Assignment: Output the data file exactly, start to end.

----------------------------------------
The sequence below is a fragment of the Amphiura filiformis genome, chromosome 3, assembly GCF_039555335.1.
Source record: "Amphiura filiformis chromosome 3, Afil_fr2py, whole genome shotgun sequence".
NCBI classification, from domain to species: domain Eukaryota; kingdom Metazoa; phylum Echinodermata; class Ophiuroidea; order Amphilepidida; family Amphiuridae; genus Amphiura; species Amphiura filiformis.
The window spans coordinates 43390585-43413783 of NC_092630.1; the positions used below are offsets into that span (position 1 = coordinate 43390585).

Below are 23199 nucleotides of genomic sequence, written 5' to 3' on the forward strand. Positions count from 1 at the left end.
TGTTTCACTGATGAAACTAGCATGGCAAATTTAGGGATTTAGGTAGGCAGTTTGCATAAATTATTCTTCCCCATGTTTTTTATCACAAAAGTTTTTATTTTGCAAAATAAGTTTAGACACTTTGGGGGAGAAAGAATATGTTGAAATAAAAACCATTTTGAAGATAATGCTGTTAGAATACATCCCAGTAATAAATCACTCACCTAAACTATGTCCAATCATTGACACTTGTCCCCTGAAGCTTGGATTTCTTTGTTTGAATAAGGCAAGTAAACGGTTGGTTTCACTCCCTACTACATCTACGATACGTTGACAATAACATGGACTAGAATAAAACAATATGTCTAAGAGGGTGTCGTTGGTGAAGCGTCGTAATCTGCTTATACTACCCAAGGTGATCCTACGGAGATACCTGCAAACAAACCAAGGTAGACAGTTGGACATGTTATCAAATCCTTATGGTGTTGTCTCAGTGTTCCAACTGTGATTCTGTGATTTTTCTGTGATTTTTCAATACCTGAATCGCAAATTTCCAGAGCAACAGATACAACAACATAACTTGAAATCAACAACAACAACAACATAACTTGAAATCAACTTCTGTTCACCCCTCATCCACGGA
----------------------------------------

The sequence below is a fragment of the Amphiura filiformis genome, chromosome 3, assembly GCF_039555335.1.
Source record: "Amphiura filiformis chromosome 3, Afil_fr2py, whole genome shotgun sequence".
NCBI classification, from domain to species: domain Eukaryota; kingdom Metazoa; phylum Echinodermata; class Ophiuroidea; order Amphilepidida; family Amphiuridae; genus Amphiura; species Amphiura filiformis.
The window spans coordinates 43390585-43413783 of NC_092630.1; the positions used below are offsets into that span (position 1 = coordinate 43390585).

Below are 23199 nucleotides of genomic sequence, written 5' to 3' on the forward strand. Positions count from 1 at the left end.
TGTTTCACTGATGAAACTAGCATGGCAAATTTAGGGATTTAGGTAGGCAGTTTGCATAAATTATTCTTCCCCATGTTTTTTATCACAAAAGTTTTTATTTTGCAAAATAAGTTTAGACACTTTGGGGGAGAAAGAATATGTTGAAATAAAAACCATTTTGAAGATAATGCTGTTAGAATACATCCCAGTAATAAATCACTCACCTAAACTATGTCCAATCATTGACACTTGTCCCCTGAAGCTTGGATTTCTTTGTTTGAATAAGGCAAGTAAACGGTTGGTTTCACTCCCTACTACATCTACGATACGTTGACAATAACATGGACTAGAATAAAACAATATGTCTAAGAGGGTGTCGTTGGTGAAGCGTCGTAATCTGCTTATACTACCCAAGGTGATCCTACGGAGATACCTGCAAACAAACCAAGGTAGACAGTTGGACATGTTATCAAATCCTTATGGTGTTGTCTCAGTGTTCCAACTGTGATTCTGTGATTTTTCTGTGATTTTTCAATACCTGAATCGCAAATTTCCAGAGCAACAGATACAACAACATAACTTGAAATCAACAACAACAACAACATAACTTGAAATCAACTTCTGTTCACCCCTCATCCACGGA